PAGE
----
Could Texas turn blue? The state hasn't gone for a Democratic president since Jimmy Carter, but lots of political stories are taking note of Donald Trump's slim lead in the polls over Hillary Clinton. The gist of most: Trump is still expected to win, but it's going to be close. Some coverage:
- Trump is up by just 3 points in the latest poll from the University of Texas and the Texas Tribune. The breakdown is here.
- One of his biggest problems this year in the state? Suburban Republican women. NPR takes a look.
- Another Trump problem? Latino voters. "Trump’s potential effect on Hispanic turnout is at the heart of Republican worries," observes Politico.
- A story at CNN may cheer Republicans looking at the big picture. It suggests the closeness is a "one-time phenomenon" that can be blamed on Trump's alienation of large swaths of voters.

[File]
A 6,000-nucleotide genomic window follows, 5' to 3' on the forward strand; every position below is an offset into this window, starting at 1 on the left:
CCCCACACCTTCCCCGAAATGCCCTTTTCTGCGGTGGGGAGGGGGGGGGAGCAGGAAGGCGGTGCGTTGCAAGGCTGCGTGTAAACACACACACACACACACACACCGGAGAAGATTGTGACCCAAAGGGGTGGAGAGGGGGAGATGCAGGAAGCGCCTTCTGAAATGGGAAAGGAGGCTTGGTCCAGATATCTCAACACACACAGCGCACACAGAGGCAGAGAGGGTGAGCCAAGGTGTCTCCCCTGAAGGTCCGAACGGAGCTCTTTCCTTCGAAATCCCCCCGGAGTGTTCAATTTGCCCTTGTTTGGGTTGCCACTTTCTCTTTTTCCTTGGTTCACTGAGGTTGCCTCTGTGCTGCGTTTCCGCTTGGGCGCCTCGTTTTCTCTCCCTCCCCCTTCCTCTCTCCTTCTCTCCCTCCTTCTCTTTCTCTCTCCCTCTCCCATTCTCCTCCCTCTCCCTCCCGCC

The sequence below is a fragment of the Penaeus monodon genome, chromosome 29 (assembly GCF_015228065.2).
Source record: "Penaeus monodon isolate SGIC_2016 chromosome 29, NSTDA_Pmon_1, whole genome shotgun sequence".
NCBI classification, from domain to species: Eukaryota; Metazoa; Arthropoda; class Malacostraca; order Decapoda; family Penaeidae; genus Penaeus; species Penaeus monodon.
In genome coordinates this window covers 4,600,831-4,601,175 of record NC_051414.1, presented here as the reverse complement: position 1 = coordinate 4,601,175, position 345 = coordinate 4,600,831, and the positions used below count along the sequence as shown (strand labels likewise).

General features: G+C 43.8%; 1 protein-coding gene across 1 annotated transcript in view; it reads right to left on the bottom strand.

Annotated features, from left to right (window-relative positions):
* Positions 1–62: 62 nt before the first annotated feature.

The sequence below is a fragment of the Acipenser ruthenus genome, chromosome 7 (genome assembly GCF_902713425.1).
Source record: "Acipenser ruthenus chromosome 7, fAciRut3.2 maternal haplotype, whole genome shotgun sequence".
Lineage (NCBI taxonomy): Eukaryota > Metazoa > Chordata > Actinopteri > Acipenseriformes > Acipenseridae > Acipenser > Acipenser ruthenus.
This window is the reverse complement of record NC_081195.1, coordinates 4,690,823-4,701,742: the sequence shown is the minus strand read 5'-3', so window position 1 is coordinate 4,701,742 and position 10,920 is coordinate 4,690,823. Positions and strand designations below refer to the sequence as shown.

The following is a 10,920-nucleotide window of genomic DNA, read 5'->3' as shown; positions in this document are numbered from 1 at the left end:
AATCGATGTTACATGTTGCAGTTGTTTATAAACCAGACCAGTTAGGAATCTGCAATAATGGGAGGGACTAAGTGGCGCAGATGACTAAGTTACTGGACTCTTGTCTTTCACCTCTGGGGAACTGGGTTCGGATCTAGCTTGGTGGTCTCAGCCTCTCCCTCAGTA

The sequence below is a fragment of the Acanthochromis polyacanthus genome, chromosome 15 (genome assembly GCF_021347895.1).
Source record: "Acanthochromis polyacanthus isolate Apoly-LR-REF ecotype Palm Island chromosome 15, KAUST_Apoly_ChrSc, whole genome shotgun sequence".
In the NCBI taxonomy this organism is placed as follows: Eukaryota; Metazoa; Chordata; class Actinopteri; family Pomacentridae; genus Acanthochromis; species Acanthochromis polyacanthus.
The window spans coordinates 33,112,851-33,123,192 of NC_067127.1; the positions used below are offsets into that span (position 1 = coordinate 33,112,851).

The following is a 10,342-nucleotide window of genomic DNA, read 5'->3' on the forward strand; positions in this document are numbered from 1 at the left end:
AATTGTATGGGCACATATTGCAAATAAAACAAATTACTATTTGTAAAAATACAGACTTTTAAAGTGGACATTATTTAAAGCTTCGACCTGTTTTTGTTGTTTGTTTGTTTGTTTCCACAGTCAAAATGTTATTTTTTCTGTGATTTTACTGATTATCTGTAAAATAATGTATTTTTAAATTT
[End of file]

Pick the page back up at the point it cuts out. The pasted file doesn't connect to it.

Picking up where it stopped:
- And a lengthy assessment from the Texas Politics Project crunches a slew of factors to conclude: "There is good reason to believe that polling is finding Texas leaning Republican rather than the solid Republican state it has been in presidential elections for most of the last three decades. But the change in its tilt doesn’t necessarily mean it’s ready to fall the other direction without still more shaking at the foundations.”
- The New York Times sums up: Yes, "there is widespread disenchantment with Mr. Trump among Texas Republicans, but Mrs. Clinton remains unpopular in parts of the state. She is seen as an establishment politician and regarded as an anti-gun abortion rights supporter in an anti-establishment, anti-abortion and pro-gun state. And she is tied to President Obama, who lost Texas in 2012 by nearly 1.3 million votes."
- Last month, the Dallas Morning News endorsed Clinton, its first Democratic pick in 75 years. Story here.
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